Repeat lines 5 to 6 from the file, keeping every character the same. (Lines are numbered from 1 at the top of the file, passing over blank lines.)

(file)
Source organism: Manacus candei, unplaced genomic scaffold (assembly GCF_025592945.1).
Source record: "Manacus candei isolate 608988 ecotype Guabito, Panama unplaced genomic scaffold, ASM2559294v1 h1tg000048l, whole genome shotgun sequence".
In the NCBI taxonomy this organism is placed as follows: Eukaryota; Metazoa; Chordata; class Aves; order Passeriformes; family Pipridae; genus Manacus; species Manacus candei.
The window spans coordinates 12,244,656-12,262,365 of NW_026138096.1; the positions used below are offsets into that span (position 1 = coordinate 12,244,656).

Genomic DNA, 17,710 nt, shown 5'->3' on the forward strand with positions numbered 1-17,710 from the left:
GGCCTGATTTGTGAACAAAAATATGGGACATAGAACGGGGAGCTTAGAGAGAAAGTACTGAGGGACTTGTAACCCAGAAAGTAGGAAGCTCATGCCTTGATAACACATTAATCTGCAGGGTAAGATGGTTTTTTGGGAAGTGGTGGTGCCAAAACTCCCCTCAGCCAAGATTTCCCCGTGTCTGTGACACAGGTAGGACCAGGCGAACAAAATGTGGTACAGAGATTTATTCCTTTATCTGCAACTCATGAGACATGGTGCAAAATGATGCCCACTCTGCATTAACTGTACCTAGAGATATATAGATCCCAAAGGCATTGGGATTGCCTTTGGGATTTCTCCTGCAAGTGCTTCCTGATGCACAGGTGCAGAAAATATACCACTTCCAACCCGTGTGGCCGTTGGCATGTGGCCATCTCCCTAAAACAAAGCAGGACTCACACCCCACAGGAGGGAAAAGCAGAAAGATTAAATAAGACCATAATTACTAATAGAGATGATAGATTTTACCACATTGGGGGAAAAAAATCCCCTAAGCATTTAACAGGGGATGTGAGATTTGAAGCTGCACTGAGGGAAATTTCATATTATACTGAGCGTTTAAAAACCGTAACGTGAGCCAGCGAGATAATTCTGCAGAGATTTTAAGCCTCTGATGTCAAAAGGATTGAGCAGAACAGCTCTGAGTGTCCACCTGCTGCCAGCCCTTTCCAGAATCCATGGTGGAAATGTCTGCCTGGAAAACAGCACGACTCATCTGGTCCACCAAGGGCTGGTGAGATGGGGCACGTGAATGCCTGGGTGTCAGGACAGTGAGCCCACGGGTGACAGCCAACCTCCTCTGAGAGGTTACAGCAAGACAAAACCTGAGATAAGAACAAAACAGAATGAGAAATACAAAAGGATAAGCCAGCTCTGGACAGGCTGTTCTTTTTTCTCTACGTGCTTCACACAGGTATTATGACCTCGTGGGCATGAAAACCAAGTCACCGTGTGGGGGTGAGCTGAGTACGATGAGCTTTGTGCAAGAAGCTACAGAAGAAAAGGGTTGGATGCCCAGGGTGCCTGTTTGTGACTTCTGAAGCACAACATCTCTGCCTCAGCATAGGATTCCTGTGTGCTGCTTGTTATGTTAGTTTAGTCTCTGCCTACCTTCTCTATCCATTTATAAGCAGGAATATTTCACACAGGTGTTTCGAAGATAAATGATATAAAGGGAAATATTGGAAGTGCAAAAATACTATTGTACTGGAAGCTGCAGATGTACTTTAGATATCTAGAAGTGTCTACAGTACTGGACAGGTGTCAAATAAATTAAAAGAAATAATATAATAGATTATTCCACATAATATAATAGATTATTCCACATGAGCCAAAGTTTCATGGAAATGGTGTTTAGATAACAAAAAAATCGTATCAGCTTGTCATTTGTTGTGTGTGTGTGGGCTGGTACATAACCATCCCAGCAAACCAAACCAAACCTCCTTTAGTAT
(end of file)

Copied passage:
Genomic DNA, 17,710 nt, shown 5'->3' on the forward strand with positions numbered 1-17,710 from the left:
GGCCTGATTTGTGAACAAAAATATGGGACATAGAACGGGGAGCTTAGAGAGAAAGTACTGAGGGACTTGTAACCCAGAAAGTAGGAAGCTCATGCCTTGATAACACATTAATCTGCAGGGTAAGATGGTTTTTTGGGAAGTGGTGGTGCCAAAACTCCCCTCAGCCAAGATTTCCCCGTGTCTGTGACACAGGTAGGACCAGGCGAACAAAATGTGGTACAGAGATTTATTCCTTTATCTGCAACTCATGAGACATGGTGCAAAATGATGCCCACTCTGCATTAACTGTACCTAGAGATATATAGATCCCAAAGGCATTGGGATTGCCTTTGGGATTTCTCCTGCAAGTGCTTCCTGATGCACAGGTGCAGAAAATATACCACTTCCAACCCGTGTGGCCGTTGGCATGTGGCCATCTCCCTAAAACAAAGCAGGACTCACACCCCACAGGAGGGAAAAGCAGAAAGATTAAATAAGACCATAATTACTAATAGAGATGATAGATTTTACCACATTGGGGGAAAAAAATCCCCTAAGCATTTAACAGGGGATGTGAGATTTGAAGCTGCACTGAGGGAAATTTCATATTATACTGAGCGTTTAAAAACCGTAACGTGAGCCAGCGAGATAATTCTGCAGAGATTTTAAGCCTCTGATGTCAAAAGGATTGAGCAGAACAGCTCTGAGTGTCCACCTGCTGCCAGCCCTTTCCAGAATCCATGGTGGAAATGTCTGCCTGGAAAACAGCACGACTCATCTGGTCCACCAAGGGCTGGTGAGATGGGGCACGTGAATGCCTGGGTGTCAGGACAGTGAGCCCACGGGTGACAGCCAACCTCCTCTGAGAGGTTACAGCAAGACAAAACCTGAGATAAGAACAAAACAGAATGAGAAATACAAAAGGATAAGCCAGCTCTGGACAGGCTGTTCTTTTTTCTCTACGTGCTTCACACAGGTATTATGACCTCGTGGGCATGAAAACCAAGTCACCGTGTGGGGGTGAGCTGAGTACGATGAGCTTTGTGCAAGAAGCTACAGAAGAAAAGGGTTGGATGCCCAGGGTGCCTGTTTGTGACTTCTGAAGCACAACATCTCTGCCTCAGCATAGGATTCCTGTGTGCTGCTTGTTATGTTAGTTTAGTCTCTGCCTACCTTCTCTATCCATTTATAAGCAGGAATATTTCACACAGGTGTTTCGAAGATAAATGATATAAAGGGAAATATTGGAAGTGCAAAAATACTATTGTACTGGAAGCTGCAGATGTACTTTAGATATCTAGAAGTGTCTACAGTACTGGACAGGTGTCAAATAAATTAAAAGAAATAATATAATAGATTATTCCACATAATATAATAGATTATTCCACATGAGCCAAAGTTTCATGGAAATGGTGTTTAGATAACAAAAAAATCGTATCAGCTTGTCATTTGTTGTGTGTGTGTGGGCTGGTACATAACCATCCCAGCAAACCAAACCAAACCTCCTTTAGTAT